Double-T Nation News:
Lots of news to get to this morning, and much thanks to everyone who posted links on the FanShot sidebar yesterday.
I wanted this to get top-billing this morning, but the best preview of the Texas Tech defense that I've read all year can be found at Barking Carnival . Great detail. I'm not even going to blockquote anything, I just want you to go over there and read the whole thing.
Texas Tech Football:
First up, Rivals.com's preview of Texas Tech is very thorough and goes into great detail (hat-tip to TracySaulRulz). There's only a couple of items that I slightly disagree with, but they're really just a matter of opinion.
BIGGEST PROBLEM: Tech's starting receivers are good, but there is a depth concern. Tech is counting on redshirt freshmen at inside receiver, and it's unknown who will back up Crabtree. As long as the starters stay healthy, the Red Raiders are fine. But injuries could create problems.
Personally, I think the receiver depth is fine. Granted, if you lose Crabtree you lose a lot, but I after the class from 2 years ago, I don't think there's a lack of talent at the receiver position. The group that I worry about is the offensive line. If Reed isn't able to go and you have to move Vasquez to tackle because Okafor just isn't ready then worry about the overall strength of the line. I know that Hamby would step in for Vasquez, but there's a lot of youth behind the top 6 guys and I think they still need a year. If Reed can't play and someone else goes down, I think this line struggles a bit.
I thought it somewhat strange that this was Texas Tech's strongest area:
STRONGEST AREA: It's not enough that everybody is back on the line, but the arrival of Sesay, Miami transfer Chris Perry and junior college transfer McKinner Dixon bolsters an already impressive group. The Red Raiders expect to be six deep at end.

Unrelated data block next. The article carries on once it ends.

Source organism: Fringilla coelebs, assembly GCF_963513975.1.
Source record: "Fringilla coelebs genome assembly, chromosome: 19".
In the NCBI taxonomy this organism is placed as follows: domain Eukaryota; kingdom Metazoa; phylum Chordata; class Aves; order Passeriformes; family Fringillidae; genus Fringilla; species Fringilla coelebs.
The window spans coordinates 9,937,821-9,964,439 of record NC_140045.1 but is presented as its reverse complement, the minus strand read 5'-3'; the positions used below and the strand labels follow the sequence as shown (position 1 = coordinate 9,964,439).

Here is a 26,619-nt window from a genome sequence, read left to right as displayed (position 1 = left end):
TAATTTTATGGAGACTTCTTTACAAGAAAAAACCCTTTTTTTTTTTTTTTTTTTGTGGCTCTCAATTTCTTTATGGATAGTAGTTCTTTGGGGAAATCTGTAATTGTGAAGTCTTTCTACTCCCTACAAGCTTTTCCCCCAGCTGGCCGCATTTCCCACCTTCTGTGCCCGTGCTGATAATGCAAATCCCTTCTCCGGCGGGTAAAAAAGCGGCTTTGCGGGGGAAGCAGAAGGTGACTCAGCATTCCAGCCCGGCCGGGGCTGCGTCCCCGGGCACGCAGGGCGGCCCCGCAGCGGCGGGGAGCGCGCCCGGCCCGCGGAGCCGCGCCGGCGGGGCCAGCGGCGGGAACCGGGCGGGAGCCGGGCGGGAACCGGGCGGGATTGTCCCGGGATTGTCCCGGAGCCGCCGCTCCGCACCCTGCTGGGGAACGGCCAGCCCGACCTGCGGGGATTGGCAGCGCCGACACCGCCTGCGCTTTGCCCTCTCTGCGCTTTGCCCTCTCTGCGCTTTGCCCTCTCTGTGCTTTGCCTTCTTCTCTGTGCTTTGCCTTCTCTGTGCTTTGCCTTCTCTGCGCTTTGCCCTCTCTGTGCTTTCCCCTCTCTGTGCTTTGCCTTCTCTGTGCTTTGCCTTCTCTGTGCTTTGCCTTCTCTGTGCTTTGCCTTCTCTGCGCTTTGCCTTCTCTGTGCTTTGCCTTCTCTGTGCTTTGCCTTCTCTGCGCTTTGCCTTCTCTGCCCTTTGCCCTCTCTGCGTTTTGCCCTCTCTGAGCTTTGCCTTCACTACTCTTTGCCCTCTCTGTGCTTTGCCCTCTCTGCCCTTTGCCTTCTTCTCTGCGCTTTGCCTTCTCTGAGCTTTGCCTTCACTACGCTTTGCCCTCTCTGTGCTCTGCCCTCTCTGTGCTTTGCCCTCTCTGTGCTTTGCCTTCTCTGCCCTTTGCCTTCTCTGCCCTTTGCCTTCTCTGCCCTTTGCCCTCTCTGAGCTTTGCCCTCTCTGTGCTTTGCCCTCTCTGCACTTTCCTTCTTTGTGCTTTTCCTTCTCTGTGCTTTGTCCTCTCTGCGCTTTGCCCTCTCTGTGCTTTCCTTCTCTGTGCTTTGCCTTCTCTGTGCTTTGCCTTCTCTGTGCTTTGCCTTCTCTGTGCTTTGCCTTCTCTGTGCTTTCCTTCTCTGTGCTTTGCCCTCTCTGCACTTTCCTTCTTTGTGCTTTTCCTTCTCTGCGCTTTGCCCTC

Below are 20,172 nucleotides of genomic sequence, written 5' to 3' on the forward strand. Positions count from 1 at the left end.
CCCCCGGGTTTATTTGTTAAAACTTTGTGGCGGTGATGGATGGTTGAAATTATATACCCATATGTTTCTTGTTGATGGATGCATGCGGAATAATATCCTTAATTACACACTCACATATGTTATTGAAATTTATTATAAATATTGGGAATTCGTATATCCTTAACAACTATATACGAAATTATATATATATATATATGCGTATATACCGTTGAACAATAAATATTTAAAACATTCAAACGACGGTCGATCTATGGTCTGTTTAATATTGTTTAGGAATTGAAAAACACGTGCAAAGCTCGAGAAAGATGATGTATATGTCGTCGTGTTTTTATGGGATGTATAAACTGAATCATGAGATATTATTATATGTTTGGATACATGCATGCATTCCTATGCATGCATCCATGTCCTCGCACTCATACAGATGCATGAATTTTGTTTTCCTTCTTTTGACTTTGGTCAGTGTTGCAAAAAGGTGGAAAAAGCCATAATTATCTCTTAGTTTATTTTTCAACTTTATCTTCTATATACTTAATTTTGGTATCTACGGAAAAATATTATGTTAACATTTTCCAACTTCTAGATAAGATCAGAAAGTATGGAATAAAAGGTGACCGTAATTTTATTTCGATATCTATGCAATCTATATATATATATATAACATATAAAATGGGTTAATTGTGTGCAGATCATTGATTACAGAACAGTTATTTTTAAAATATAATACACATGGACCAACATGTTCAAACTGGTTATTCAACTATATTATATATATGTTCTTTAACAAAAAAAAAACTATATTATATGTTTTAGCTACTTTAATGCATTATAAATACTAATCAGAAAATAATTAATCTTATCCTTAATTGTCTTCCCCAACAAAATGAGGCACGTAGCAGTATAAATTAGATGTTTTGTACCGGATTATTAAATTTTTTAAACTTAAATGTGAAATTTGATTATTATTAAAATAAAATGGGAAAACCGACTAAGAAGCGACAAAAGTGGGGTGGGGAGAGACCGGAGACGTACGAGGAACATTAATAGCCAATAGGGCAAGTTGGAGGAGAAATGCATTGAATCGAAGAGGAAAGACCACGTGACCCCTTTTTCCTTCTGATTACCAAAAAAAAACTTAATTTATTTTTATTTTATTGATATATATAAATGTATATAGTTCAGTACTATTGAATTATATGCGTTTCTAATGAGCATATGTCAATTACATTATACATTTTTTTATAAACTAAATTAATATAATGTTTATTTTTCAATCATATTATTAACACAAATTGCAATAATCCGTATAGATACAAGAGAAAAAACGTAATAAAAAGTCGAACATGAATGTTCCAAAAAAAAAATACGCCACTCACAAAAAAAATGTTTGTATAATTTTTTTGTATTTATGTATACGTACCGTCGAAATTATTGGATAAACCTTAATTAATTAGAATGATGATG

I think the defensive line will be improved, but the bottom line is that this group has got to figure out a way to stop the run and last year this group allowed a ton of yards on the ground. I think I would have gone with the linebacking corp, but that's just me.
Excellent interview from ESPN's Big 12 Blogger Tim Griffin of Ruffin McNeill. Griffin confirms with McNeill that Brandon Sesay is taking a class and he'll be ready to go. That's great news. There were a couple of items that I really liked hearing.
Texas Tech is getting some unprecedented national attention this summer coming into the season. Most prognosticators believe the team's biggest question mark will be the defense. Do you like the feeling of being in the crosshairs as your team tries to capture its first Big 12 title?
RM: I've heard that pretty often (laughing) and we've told the kids about. But there are a couple of things to consider. One is that you hope after you've been here for awhile that there should be some expectations put on us. Secondly, we're not close to being what we could be with our program. We have high expectations we place on ourselves and it works within our program. The crosshairs are not intimidating. I appreciate them. It tells us we have a chance to do some special things if we believe and can focus on the task at hand.
I understand that there's no reason why he would say anything different, but I like the fact that he knows this program is not where it could be and I love this quote . . . "The crosshairs are not intimidating." That gets my football pants going crazy.
I also liked this:
Tell us about the growth of your defensive line, which could potentially be your deepest group you've had since you've been at Tech.
RM: All of our development always starts from the inside [at defensive tackle] and we have a good group there with Colby Whitlock, Rajon Henley, Richard Jones and Chris Perry, who's a transfer from Miami. At the ends, we've got Jake Ratliff back, Brandon Williams. Daniel Howard did a good job. McKinner Dixon came back to us and had a good spring. The depth will help us. I'm very pleased with their progress. It's a young group, but they've really developed. I'm looking forward to seeing how far they've come.
McNeill doesn't even mention David Neill, who if he's grown as much as we've all heard, has a chance to contribute this year and I wonder how ready Joey Fowler is, although I realize that he's just a freshman.
Most schools also use the media kickoff events as a chance to promote players they're touting for All-American type awards. I talked to Mike Leach Thursday. He's got two players who are getting some Heisman mention in media circles, but the Texas Tech coach isn't bringing Harrell or WR Michael Crabtree to the Big 12 event next week. Instead, Tech is bringing junior DB Jamar Wall, senior safety Daniel Charbonnet and 5-foot-8 receiver Eric "the Elf" Morris.
Leach said he feels like Harrell and Crabtree will get their share of media attention and believes this was an ideal forum to spotlight some "great role players" and guys who are also critical to the team's success in 2008. Does that potentially hurt Harrell or Crabtree's Heisman chances?
A couple of other links from ESPN's Tim Griffin, Burning questions for the South Division and Midwestern sensibilities: predictions for the South.